Okay, I was watching some old Boston clips with my teenage sons (to show them what REAL rock and roll looked and sounded like), when I discovered that I, too, was on Youtube. It's not near as fun as the music clip, but pro-lifers may find it mildly amusing anyway (though one pro-abort commenter certainly didn't).

Back to the music, the Boston clip is awesome. The loss of lead-singer Brad Delp (to suicide) in March was a real shock to the rock music world. I'm saddened he never found the peace of mind he so desperately sought. (Delp was found dead in his bathroom with a note that read: "Mr. Brad Delp. J'ai une âme solitaire. I am a lonely soul.")

If only he could have found rest here, in these words:

Therefore, since we have been justified through faith, we have peace with God through our Lord Jesus Christ, through whom we have gained access by faith into this grace in which we now stand. (Romans 5:1-2)

Something to think about as we approach Sunday worship services.

Serge Debates Abortion Doc in Missouri [Serge]

It almost didn't happen, but I just returned from a debate on abortion organized by the science club of Smith-Cotton High School in Sedalia, Missouri. Dr. Jonas threatened to pull out of the debate at the last minute, but after I allowed him to see the video presentation prior to the event he agreed to the debate. I will give my own report soon, but the reporter for the local newspaper did a good job summarizing our main points:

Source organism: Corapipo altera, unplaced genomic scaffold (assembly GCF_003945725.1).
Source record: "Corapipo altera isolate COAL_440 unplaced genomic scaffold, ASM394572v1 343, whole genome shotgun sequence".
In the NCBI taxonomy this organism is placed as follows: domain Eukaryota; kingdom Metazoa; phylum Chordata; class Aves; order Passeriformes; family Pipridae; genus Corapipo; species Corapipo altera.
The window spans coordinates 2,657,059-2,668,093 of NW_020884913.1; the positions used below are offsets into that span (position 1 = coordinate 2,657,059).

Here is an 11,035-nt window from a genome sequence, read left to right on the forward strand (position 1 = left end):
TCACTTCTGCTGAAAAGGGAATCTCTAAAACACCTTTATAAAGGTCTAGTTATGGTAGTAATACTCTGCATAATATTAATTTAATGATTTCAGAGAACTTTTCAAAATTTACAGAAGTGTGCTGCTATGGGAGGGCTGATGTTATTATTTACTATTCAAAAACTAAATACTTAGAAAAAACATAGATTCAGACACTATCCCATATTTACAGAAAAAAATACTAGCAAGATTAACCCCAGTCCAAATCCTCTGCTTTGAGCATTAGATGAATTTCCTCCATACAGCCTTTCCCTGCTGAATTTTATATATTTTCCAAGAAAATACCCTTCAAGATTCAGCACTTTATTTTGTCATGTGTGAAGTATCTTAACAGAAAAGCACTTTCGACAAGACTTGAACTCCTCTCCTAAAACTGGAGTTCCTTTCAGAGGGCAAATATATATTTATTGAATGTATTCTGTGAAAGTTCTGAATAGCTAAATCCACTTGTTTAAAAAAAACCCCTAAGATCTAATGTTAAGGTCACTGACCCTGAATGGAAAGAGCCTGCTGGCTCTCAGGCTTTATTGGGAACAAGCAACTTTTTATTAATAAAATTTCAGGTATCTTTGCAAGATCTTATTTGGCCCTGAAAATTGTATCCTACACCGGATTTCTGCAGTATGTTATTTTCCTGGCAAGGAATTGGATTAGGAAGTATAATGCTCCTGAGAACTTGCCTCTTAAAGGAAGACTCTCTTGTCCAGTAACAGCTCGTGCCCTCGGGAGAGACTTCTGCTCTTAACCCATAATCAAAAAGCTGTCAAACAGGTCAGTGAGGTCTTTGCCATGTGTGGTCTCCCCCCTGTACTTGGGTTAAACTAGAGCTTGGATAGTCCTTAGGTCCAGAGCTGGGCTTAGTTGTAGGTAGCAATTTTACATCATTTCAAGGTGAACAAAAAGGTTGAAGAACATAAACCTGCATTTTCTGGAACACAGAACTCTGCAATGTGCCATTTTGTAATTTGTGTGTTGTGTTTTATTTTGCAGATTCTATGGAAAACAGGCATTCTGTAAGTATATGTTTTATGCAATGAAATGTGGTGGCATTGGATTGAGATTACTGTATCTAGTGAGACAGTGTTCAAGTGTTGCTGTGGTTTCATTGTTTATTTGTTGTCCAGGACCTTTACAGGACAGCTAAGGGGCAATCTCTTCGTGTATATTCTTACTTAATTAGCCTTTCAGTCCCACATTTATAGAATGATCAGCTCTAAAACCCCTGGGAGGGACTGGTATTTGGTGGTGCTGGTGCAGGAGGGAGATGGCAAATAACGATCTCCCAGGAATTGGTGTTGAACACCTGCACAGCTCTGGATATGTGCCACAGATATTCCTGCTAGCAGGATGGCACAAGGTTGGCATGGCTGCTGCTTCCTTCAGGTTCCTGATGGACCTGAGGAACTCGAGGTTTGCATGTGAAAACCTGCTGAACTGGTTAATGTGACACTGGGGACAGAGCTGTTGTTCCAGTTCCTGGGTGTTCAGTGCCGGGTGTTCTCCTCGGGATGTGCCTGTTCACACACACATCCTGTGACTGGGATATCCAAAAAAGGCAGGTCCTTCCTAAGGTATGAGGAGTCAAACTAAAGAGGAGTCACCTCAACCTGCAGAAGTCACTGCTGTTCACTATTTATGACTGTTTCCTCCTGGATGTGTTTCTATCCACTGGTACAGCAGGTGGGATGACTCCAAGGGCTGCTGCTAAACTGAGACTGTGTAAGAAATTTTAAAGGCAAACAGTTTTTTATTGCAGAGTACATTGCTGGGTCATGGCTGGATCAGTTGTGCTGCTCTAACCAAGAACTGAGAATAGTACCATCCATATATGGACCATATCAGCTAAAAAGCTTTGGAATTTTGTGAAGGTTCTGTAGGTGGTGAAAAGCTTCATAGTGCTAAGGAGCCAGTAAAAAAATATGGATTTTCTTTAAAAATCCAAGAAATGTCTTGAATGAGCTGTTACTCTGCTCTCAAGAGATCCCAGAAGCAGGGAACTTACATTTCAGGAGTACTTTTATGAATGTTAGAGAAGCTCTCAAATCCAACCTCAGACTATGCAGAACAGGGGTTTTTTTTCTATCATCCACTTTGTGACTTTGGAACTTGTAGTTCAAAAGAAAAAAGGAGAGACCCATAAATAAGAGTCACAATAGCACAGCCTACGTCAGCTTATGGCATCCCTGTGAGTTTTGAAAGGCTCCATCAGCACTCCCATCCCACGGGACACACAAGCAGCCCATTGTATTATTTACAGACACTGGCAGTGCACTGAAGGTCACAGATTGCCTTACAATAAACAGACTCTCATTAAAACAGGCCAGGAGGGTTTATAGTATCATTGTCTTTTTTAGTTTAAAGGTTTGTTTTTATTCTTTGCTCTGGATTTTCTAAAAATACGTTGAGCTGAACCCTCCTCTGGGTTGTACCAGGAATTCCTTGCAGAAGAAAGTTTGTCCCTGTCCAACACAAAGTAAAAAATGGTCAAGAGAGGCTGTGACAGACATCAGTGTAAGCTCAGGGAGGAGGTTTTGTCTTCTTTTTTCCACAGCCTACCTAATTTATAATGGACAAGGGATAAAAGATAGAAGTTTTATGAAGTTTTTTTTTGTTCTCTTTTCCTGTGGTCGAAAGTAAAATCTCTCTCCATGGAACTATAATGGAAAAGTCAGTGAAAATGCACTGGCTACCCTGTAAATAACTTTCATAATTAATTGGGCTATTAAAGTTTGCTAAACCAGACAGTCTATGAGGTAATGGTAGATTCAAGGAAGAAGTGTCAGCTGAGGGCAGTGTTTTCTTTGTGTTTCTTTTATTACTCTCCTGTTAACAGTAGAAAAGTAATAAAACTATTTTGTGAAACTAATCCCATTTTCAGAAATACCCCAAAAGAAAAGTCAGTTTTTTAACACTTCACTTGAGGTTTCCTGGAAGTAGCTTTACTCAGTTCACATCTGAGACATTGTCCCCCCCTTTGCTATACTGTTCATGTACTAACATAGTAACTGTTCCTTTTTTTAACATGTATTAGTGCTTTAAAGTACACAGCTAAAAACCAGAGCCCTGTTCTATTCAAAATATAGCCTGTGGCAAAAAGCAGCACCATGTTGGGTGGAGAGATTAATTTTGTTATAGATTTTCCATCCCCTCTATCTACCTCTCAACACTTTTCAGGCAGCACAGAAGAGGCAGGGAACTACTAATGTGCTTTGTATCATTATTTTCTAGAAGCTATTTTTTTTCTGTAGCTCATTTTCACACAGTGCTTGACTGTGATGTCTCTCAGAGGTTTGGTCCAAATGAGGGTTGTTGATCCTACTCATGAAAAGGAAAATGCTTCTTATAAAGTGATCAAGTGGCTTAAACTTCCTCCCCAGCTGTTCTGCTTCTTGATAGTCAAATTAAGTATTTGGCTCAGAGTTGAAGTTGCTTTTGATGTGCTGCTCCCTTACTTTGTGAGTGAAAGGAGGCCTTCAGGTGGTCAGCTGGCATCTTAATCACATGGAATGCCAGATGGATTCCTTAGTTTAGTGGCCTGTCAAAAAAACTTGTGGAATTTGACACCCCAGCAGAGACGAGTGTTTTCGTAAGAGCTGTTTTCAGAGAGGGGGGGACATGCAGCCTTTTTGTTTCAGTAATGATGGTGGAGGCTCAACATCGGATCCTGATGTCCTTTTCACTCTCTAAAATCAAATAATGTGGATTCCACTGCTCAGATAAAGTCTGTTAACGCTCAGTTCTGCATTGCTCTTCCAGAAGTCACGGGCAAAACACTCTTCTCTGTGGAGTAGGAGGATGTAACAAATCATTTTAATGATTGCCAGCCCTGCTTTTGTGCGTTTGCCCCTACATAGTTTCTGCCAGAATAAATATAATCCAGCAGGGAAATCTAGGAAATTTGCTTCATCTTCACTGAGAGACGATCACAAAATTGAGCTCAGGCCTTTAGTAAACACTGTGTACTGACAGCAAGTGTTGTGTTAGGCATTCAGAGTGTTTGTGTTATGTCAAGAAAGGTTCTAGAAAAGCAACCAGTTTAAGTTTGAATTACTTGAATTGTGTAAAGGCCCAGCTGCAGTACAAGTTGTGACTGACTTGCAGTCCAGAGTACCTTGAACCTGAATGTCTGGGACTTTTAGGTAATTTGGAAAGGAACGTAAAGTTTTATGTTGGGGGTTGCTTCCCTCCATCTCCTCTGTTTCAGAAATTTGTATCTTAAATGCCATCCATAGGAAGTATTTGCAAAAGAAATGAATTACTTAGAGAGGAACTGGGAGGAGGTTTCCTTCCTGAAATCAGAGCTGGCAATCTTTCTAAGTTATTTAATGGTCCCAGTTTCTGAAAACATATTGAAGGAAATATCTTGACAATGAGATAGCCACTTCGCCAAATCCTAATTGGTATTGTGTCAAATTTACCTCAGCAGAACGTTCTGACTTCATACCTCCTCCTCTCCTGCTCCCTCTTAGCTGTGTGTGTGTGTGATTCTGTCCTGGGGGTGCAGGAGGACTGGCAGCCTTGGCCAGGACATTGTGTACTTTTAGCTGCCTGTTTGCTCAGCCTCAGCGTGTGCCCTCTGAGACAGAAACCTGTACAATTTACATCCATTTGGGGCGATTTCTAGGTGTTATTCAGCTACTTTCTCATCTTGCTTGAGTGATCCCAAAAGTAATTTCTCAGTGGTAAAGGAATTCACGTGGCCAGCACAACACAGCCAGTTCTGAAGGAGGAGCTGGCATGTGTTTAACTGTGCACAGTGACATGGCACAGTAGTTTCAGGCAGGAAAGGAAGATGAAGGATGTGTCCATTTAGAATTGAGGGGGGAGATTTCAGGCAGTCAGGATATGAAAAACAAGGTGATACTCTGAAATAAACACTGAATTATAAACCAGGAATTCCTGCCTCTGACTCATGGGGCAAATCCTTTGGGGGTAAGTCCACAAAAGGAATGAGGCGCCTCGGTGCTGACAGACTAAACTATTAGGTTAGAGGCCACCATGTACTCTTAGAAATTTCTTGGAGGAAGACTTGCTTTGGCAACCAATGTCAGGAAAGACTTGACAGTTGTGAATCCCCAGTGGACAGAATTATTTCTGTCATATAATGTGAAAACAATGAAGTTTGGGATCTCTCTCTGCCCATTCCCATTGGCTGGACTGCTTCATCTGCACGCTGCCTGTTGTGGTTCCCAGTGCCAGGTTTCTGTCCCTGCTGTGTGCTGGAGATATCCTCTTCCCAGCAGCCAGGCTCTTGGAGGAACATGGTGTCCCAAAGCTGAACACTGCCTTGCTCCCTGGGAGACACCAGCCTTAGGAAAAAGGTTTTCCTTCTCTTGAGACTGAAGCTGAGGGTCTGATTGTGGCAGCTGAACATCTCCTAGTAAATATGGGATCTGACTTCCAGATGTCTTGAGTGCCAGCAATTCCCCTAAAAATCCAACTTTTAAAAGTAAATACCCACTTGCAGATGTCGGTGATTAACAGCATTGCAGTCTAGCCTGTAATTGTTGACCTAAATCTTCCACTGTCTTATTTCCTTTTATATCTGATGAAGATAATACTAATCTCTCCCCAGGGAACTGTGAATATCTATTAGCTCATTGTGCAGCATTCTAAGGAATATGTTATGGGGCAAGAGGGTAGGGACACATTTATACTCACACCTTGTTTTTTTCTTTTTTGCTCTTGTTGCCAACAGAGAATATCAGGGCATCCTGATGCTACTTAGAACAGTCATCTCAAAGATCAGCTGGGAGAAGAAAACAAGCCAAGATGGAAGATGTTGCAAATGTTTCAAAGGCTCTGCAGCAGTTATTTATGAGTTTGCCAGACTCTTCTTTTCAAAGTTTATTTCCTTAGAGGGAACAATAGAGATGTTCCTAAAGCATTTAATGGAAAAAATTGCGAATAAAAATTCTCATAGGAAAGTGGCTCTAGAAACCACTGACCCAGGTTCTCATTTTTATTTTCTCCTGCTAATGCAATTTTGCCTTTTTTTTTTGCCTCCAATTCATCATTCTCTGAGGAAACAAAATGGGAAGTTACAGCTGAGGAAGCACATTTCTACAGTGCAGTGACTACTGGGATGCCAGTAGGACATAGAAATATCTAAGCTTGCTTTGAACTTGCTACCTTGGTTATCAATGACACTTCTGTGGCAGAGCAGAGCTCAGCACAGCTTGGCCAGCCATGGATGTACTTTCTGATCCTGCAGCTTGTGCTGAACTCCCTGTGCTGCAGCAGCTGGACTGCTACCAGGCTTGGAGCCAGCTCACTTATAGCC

While one debater said legal abortions save women’s lives, the other said abortion should be outlawed to save the lives of unborn children.

The Smith-Cotton High School science club sponsored the debate between Dr. Harry Jonas, a supporter of abortion rights, and Dr. Rich Poupard, who is anti-abortion. Jonas is a gynecologist who previously served as president of the American College of Obstetricians and Gynecologists. Poupard is a board-certified oral and maxillofacial surgeon who is studying for a master’s degree in Christian apologetics and bioethics.

Jonas said the leading cause of death for women of childbearing age in Missouri before abortion was legal was botched illegal abortions. He described one of his first patients, before the Roe v. Wade Supreme Court decision in 1973, who died of an infection after she tried to use a coat hanger to abort her fetus.

Poupard showed a video of aborted fetuses at different levels of development.

“The unborn are members of the human family and thus should not be harmed without justification.” He said medical textbooks are clear on when human life begins: at conception.

About 100 people attended the event, a fundraiser for the science club and the fourth annual debate the club has hosted.